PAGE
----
Even though I would have preferred to go on a hike that included two or more mountains (to add more peaks to Patches' 4000-Footer list), I decided that this was a good time to climb Mt Carrigain. This was partly because Sawyer River Rd had just reopened after several months of being repaired, and partly because Bear Notch Rd closes for the winter fairly early in the season. Bear Notch Rd provides a shortcut to Rt 302 from the Kancamagus Highway, and when Sawyer River Rd is closed, you have to walk two miles each way between Rt 302 and the Signal Ridge Trailhead.
It was a nice cool fall morning when we parked at the trailhead to begin our hike. It was a Saturday so the parking lot was already filling up when we got there around 7:30. The first leg of the hike to the Carrigain Notch Trail junction wasn't as pleasant as it could of been thanks to a large unleashed dog that was almost never close to its owners. It kept on running back and forth along the trail and annoying Patches (and me). Most people will leash their dog if it's starting to bother other hikers. This person didn't seem to notice.
By the time we arrived at the Carrigain Notch Trail junction, 1.7 miles from the trailhead, the annoying dog and its owner had passed in front of us, so thankfully, we didn't see them any more. Not long after this point, the trail ascended a minor ridge, crossed a small brook, and then began to gradually get steeper, slowing our pace.
Since the fall of 2017, when I figured that I was pretty much recovered from my heart valve replacement surgery, I seem to have days when I am able to climb more quickly and with less rest stops, and then days when I'm really dragging. Ascending Mt Monroe in August was definitely a slow laborious climb, but it was probably due, at least in part, to the poor air quality from the California forest fires. By contrast, I felt pretty good on our longer July hike to the Twins and Galehead. Today's trek was somewhere in the middle. I felt pretty good early on, but as the grade steepened, I needed to stop and catch my breath more often. My cardiologist can find no reason for it, but I'm supposed to get a cardiac CT scan sometime soon (which has now moved to 2019). Maybe that will help figure this out.
Eventually we reached the open ridge right below the summit cone. The views were excellent and the air clear. Breaking out into the open and being able to see how high you've come and to savor the distant scenery, can really lift your spirits when you're tired and feeling discouraged about how long you've been struggling upward. It can give you another burst of energy.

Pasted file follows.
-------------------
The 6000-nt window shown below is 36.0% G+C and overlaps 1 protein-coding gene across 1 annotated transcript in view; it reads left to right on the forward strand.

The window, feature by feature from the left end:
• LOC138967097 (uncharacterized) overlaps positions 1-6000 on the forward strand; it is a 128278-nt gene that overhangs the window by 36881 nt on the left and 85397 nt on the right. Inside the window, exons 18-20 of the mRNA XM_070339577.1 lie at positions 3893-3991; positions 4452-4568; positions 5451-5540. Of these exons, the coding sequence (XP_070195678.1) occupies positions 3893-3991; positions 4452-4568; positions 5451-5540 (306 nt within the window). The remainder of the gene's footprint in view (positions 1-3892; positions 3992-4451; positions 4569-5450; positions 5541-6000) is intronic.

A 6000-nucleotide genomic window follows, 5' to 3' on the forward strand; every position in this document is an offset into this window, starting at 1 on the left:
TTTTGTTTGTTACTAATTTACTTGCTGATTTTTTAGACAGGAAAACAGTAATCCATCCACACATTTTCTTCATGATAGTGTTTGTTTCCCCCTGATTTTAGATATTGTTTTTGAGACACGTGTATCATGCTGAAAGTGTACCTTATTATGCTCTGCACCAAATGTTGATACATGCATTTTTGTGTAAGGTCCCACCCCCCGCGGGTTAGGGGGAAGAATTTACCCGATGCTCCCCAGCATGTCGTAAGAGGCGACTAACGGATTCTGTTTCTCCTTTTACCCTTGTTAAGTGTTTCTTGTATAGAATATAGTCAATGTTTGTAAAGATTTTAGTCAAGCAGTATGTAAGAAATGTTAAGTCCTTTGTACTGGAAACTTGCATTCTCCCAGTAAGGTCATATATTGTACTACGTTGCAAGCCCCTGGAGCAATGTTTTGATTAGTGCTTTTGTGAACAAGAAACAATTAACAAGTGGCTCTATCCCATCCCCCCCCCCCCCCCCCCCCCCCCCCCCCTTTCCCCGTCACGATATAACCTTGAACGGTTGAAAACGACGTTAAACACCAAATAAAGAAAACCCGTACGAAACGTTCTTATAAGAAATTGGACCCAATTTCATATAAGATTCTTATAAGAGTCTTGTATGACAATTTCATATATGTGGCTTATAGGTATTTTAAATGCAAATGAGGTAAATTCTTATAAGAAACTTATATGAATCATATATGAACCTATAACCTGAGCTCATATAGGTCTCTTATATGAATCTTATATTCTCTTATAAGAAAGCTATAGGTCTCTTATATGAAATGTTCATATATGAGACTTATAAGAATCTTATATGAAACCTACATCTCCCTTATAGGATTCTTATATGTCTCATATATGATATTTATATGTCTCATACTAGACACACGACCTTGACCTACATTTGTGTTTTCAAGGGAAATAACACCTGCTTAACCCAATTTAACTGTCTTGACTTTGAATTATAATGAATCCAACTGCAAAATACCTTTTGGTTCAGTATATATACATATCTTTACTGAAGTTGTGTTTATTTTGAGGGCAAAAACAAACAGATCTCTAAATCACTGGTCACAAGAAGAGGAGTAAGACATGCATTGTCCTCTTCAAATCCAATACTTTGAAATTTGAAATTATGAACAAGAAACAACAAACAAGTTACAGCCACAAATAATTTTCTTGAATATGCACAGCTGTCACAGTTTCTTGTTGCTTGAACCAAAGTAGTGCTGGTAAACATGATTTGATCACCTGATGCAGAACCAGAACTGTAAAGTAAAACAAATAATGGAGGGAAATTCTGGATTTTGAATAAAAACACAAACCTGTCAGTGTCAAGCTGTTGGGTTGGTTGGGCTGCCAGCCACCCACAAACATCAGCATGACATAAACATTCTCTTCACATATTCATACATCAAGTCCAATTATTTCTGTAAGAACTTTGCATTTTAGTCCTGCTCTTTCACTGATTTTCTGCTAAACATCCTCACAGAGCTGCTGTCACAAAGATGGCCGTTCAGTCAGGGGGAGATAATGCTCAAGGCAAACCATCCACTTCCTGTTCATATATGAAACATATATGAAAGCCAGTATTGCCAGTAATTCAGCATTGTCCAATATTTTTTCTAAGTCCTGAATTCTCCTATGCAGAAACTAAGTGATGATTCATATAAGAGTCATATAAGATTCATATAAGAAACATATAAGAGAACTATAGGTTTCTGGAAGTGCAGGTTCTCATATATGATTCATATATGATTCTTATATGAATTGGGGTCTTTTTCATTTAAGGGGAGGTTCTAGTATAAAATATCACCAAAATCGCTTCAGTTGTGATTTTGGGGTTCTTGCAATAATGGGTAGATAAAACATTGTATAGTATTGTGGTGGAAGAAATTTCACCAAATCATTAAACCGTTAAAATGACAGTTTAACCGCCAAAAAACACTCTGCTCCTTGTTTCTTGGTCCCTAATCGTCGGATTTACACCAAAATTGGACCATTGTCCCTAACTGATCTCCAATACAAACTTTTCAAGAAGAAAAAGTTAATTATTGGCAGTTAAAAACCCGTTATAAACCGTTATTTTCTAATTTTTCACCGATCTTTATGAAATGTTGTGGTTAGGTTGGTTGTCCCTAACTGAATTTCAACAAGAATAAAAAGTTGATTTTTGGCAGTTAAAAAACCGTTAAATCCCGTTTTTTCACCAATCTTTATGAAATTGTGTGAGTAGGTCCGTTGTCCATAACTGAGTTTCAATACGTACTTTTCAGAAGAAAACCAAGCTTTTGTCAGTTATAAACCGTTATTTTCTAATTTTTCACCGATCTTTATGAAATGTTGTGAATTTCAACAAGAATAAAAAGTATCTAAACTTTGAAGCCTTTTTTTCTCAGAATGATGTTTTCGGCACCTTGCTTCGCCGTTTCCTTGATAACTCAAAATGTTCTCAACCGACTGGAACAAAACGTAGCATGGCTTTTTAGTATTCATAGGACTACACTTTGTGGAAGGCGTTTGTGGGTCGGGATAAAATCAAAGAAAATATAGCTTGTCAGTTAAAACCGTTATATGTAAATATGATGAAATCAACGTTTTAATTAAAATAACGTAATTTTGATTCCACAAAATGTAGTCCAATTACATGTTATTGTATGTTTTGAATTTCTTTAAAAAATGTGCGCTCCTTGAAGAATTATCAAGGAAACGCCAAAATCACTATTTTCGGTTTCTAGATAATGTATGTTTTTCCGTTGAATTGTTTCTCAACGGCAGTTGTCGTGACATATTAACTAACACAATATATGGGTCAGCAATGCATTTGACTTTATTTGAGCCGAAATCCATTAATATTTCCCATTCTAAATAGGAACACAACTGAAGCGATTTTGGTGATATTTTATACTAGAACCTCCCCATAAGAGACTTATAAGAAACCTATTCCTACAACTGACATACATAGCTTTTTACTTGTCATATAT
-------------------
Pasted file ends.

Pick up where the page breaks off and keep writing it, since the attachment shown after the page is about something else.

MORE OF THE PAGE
After taking a few pictures, we continued along the ridge and then started the final leg up the summit cone. In the trees again, I felt the weariness coming back, but plodded on, first passing the site of the former firewarden's cabin with its old and its decaying well, and then switchbacking the rest of the way up the mountain. Finally, we were at the observation tower, constructed at the site of the old fire tower to give magnificent 360 degree views of the Pemigewassett Wilderness and surrounding White Mountain ranges.
I think that the stairs up the tower had been reconstructed or at least repaired since I climbed Carrigain with Muffin back in 2003. In any case, I didn't remember that the two landing platforms where the stairway makes 90 degree turns were now fairly open metal gratings. Patches did not like these at all. There was (or looked like there was) just too much space for her feet to poke through and get caught. Never-the-less, we made it to the top, but she was never completely comfortable up there, preferring to lie down right in the middle. I did manage to take some good shots of the surrounding mountain ranges. There were a few clouds over Mt Washington but the Webster Cliffs and Willey Range stood out clearly.
On the way down, I carried Patches over the offending landings, and we headed off into a little glade away from the crowds to eat our lunch and rest. Wouldn't you know it, another (different) large unleashed and annoying dog kept barging through the trees to sniff at Patches' food and distract her (and me) while we were trying to enjoy ourselves. I kept telling him/her to go back, sometimes loudly enough that the dog's owner should have been able to hear me, but to no avail. I was glad when both the dog and its owner finally headed down the trail.
Eventually it was time for us to head down too. The short rest and food had been nice but I was still a bit tired and we had a long five plus miles to go. Luckily, most of the trail wasn't too rough, so we made pretty good time hiking quickly downhill. A couple of tenths of a mile before reaching the brook crossing near the Carrigain Notch Trail junction, Patches started growling at something in the woods. I didn't see or hear anything, but she was so persistent that I worried that it could be a bear or moose, so I kept telling her to cut it out and tugging at her leash to keep her moving until we finally crossed the brook and had a more open view of the land around us. The rest of the hike back was uneventful but that last 1.7 miles seemed to go on forever.
This was Patches' 33rd 4000-Footer. She now had only 15 left to go.
Junction of the Signal Ridge Trail and the Carrigain Notch Trail, 1.7 miles from the trailhead.